Free and paid downtime monitors are available. The paid tools offer superior features and monitoring to their free counterparts. The leader here is Pingdom. Pingdom is highly responsive and will notice if your site is unavailable for even two minutes.
Plans start at $14.95/month, but if your site is generating revenue it'll be worth that to know when your site is available. You also get near-instant alerts when anything breaks on your site, real-time user monitoring and historic reports on your site's page speed (see more on generally speeding up WordPress here).
Less serious sites need less serious downtime monitoring (but all sites downtime uptime monitoring). The free Jetpack plugin features downtime monitoring that's less reliable than Pingdom and checks your site less regularly, but you can be sure if Jetpack says your site is unavailable – it's definitely unavailable.
Jetpack's monitoring is always straightforward to set up. Install and activate Jetpack and then head to Jetpack → Settings, click the Security tab and activate Monitor. Jetpack will now send you an email alert when your site is down (and check it every five minutes).
Tell IFTTT that if you get an email from firstname.lastname@example.org, then send you an SMS. If SMS is too old school for you then swap SMS for Slack, Skype or whatever messaging app can reach you best.
However you do your downtime monitoring, make sure you have it in place. It's essential to know if your site experiences any problems!
One of the easiest bits of WordPress maintenance involves deleting what you’re not using.
As well as decluttering WordPress, this will make sure there are no security holes either from unsupervised users or out of date themes and plugins (insecure themes and plugins account for 51% of WordPress site hacks and weak passwords another 8%). The fewer themes, plugins and security holes your site has, the safer you are!
There are four things you want to check through:
Note: if a user has published something on your site but their account is no longer needed, change their permissions to Contributor rather than deleting, so they retain attribution on the articles they've published.
Cleaning out what’s not being used will give you a leaner WordPress install with fewer security vulnerabilities from out of date code or unwanted users.
Our guide to choosing WordPress plugins recommends checking the date of the last update when choosing a plugin. This still applies when a plugin is running on your site: make sure it’s still being updated and compatible with the latest version of WordPress.
When deciding whether to replace a plugin, use the same evaluation procedure as we recommend here, asking:
Checking when your plugin was last updated is easy: go to Plugins on your WordPress Dashboard and run through the list, checking View details. You’re looking for notices saying the plugin hasn’t been tested with your current version of WordPress or hasn’t been updated in the last two years.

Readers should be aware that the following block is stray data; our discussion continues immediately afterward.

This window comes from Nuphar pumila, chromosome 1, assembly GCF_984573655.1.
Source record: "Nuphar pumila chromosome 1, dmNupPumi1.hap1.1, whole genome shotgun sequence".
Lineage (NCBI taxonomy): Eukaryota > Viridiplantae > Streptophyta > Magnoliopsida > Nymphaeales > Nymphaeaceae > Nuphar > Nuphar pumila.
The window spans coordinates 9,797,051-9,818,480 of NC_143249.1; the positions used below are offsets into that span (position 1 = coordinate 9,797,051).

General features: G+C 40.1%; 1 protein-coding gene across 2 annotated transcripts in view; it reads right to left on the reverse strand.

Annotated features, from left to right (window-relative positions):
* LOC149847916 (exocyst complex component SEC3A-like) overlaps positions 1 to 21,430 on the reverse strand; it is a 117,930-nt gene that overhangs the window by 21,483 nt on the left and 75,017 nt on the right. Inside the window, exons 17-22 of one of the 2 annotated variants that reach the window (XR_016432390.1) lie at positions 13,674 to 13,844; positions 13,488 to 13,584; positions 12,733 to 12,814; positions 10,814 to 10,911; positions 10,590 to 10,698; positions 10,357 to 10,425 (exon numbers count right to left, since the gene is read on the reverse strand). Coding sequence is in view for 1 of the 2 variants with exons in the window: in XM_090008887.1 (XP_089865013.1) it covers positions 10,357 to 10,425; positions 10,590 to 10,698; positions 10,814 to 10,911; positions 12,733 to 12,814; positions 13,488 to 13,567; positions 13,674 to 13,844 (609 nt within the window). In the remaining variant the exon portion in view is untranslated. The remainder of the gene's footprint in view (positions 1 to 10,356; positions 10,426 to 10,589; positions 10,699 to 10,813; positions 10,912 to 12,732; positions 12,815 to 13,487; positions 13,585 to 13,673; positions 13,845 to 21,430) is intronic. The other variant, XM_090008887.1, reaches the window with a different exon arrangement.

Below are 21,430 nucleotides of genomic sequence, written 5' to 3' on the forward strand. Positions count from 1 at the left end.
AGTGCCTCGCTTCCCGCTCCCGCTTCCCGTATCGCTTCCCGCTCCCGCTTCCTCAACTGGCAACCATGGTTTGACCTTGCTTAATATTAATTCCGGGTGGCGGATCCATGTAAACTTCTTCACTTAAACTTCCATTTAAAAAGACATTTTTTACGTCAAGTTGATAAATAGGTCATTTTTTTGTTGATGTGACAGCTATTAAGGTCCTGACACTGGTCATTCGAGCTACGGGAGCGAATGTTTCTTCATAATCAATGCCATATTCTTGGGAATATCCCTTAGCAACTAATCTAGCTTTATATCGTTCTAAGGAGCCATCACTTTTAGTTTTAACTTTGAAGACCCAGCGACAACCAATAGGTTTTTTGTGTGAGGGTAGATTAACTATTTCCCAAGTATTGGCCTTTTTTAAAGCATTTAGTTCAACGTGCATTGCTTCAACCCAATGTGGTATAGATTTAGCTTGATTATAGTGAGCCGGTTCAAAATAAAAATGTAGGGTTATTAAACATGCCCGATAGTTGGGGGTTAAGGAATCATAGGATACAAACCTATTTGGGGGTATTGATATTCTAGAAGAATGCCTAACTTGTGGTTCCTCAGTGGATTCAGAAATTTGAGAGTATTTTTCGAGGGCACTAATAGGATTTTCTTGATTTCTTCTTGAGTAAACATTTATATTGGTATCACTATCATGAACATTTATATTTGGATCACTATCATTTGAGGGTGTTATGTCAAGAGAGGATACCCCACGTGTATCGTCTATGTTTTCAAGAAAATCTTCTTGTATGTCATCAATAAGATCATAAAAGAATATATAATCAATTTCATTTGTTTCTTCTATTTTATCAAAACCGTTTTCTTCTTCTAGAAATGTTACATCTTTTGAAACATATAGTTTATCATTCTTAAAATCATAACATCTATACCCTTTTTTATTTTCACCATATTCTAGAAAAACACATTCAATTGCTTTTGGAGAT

A complex plugin that hasn’t been updated will need to be replaced. Usually this shouldn’t be a problem: do a search for the plugin’s main functionality and you should find an alternative.
A lot can happen in two years, so even if a plugin has been updated in this time, it’s not necessarily secure. Use vulnerable plugin checker to check the plugins you have installed against a list of known plugin vulnerabilities. If the plugin flags up any of your plugins as vulnerable, replace them too.
If you’d prefer to avoid installing an extra plugin – just to check your plugins – you can see the list of vulnerable plugins here and manually search them.
It’s easy to let your disk and database get filled up, especially if you’re producing a lot of content with large images. A key part of WordPress maintenance is knowing how and when to clear out your site.
There are two easy targets here: images and the database.
Saving space on images is straightforward. If you’ve got a lot of images on your site uploaded at large resolutions they’ll eat up your available space. This is a problem exacerbated by WordPress’ tendency to create multiple different versions of the same image.
Media Cleaner will remove anything in your media library unused in posts, pages or throughout your theme. You’ll be told which images are unused and can delete the ones where you agree with the plugin. As the plugin is deleting files off your site, make sure you have a backup to hand.
EWWW Media Optimizer will go through your media library and optimise the images it finds. You’ll lose no quality but save on space. Head to Media → Bulk Optimise and press Start Optimising to let the plugin do its thing. You’ll get smaller and faster loading images automagically.
Your WordPress install’s database gets cluttered and filled with spam comments, content left over from plugins and post revisions. Keep it lean with WP Optimize. The plugin will analyse your database and get rid of anything that’s not needed. As always with anything deleting contents from your site, you’ll want a backup to hand.
Clearing out space is an easy part of WordPress maintenance. You don't have to do it regularly, but once a month will make sure your site stays lean and fast.
All of this spring cleaning is very easy to do and – like real life spring cleaning – doing it regularly will ensure you avoid a buildup of problems in the future. You also get the benefits of lower risk of hacking and a faster site. As mentioned, you can see more on how to backup, secure and optimize WordPress here.
WordPress is used and trusted by millions of websites and rarely goes seriously wrong, but with such widely used and customized software it’s inevitable that some things go wrong for some people.